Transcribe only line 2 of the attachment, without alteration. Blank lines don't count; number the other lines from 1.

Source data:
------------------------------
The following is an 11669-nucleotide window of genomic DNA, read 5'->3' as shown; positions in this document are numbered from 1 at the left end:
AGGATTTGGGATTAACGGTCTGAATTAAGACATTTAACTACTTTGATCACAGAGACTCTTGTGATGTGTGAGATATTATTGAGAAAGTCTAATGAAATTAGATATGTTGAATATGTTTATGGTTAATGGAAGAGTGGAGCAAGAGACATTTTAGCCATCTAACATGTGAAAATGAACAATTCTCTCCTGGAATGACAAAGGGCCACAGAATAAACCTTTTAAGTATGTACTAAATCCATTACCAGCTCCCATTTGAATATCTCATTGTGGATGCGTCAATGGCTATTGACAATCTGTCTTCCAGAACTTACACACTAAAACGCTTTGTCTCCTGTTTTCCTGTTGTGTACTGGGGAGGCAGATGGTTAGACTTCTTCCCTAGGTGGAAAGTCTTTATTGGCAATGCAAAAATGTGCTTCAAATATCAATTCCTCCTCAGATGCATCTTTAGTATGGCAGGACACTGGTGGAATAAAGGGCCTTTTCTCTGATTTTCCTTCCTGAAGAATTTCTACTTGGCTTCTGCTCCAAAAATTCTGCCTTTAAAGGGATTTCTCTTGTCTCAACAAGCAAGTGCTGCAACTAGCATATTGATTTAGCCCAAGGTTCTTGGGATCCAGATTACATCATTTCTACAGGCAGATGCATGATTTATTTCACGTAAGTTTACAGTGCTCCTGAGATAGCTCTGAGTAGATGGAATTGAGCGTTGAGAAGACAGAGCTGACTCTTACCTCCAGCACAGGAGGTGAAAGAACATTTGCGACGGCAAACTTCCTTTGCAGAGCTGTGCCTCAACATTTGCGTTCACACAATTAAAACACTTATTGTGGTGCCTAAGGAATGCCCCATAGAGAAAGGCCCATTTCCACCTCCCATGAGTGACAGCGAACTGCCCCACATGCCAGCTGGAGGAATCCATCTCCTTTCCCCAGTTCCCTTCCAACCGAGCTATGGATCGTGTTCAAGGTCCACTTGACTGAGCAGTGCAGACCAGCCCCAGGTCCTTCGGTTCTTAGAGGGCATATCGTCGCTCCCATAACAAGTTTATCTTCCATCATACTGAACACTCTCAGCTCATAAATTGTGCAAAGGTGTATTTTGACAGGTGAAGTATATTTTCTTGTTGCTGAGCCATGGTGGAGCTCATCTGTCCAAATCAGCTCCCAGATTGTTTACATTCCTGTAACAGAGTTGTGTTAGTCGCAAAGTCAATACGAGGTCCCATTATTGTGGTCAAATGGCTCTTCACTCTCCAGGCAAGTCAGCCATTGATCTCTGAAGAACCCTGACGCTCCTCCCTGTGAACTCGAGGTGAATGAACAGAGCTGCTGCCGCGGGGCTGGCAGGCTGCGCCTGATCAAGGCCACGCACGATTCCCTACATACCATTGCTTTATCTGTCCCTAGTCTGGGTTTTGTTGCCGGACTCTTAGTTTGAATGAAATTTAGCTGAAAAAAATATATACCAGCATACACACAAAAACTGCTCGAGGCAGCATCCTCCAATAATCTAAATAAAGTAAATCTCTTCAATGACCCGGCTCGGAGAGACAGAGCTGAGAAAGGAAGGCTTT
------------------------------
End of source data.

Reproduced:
AGGATTTGGGATTAACGGTCTGAATTAAGACATTTAACTACTTTGATCACAGAGACTCTTGTGATGTGTGAGATATTATTGAGAAAGTCTAATGAAATTAGATATGTTGAATATGTTTATGGTTAATGGAAGAGTGGAGCAAGAGACATTTTAGCCATCTAACATGTGAAAATGAACAATTCTCTCCTGGAATGACAAAGGGCCACAGAATAAACCTTTTAAGTATGTACTAAATCCATTACCAGCTCCCATTTGAATATCTCATTGTGGATGCGTCAATGGCTATTGACAATCTGTCTTCCAGAACTTACACACTAAAACGCTTTGTCTCCTGTTTTCCTGTTGTGTACTGGGGAGGCAGATGGTTAGACTTCTTCCCTAGGTGGAAAGTCTTTATTGGCAATGCAAAAATGTGCTTCAAATATCAATTCCTCCTCAGATGCATCTTTAGTATGGCAGGACACTGGTGGAATAAAGGGCCTTTTCTCTGATTTTCCTTCCTGAAGAATTTCTACTTGGCTTCTGCTCCAAAAATTCTGCCTTTAAAGGGATTTCTCTTGTCTCAACAAGCAAGTGCTGCAACTAGCATATTGATTTAGCCCAAGGTTCTTGGGATCCAGATTACATCATTTCTACAGGCAGATGCATGATTTATTTCACGTAAGTTTACAGTGCTCCTGAGATAGCTCTGAGTAGATGGAATTGAGCGTTGAGAAGACAGAGCTGACTCTTACCTCCAGCACAGGAGGTGAAAGAACATTTGCGACGGCAAACTTCCTTTGCAGAGCTGTGCCTCAACATTTGCGTTCACACAATTAAAACACTTATTGTGGTGCCTAAGGAATGCCCCATAGAGAAAGGCCCATTTCCACCTCCCATGAGTGACAGCGAACTGCCCCACATGCCAGCTGGAGGAATCCATCTCCTTTCCCCAGTTCCCTTCCAACCGAGCTATGGATCGTGTTCAAGGTCCACTTGACTGAGCAGTGCAGACCAGCCCCAGGTCCTTCGGTTCTTAGAGGGCATATCGTCGCTCCCATAACAAGTTTATCTTCCATCATACTGAACACTCTCAGCTCATAAATTGTGCAAAGGTGTATTTTGACAGGTGAAGTATATTTTCTTGTTGCTGAGCCATGGTGGAGCTCATCTGTCCAAATCAGCTCCCAGATTGTTTACATTCCTGTAACAGAGTTGTGTTAGTCGCAAAGTCAATACGAGGTCCCATTATTGTGGTCAAATGGCTCTTCACTCTCCAGGCAAGTCAGCCATTGATCTCTGAAGAACCCTGACGCTCCTCCCTGTGAACTCGAGGTGAATGAACAGAGCTGCTGCCGCGGGGCTGGCAGGCTGCGCCTGATCAAGGCCACGCACGATTCCCTACATACCATTGCTTTATCTGTCCCTAGTCTGGGTTTTGTTGCCGGACTCTTAGTTTGAATGAAATTTAGCTGAAAAAAATATATACCAGCATACACACAAAAACTGCTCGAGGCAGCATCCTCCAATAATCTAAATAAAGTAAATCTCTTCAATGACCCGGCTCGGAGAGACAGAGCTGAGAAAGGAAGGCTTT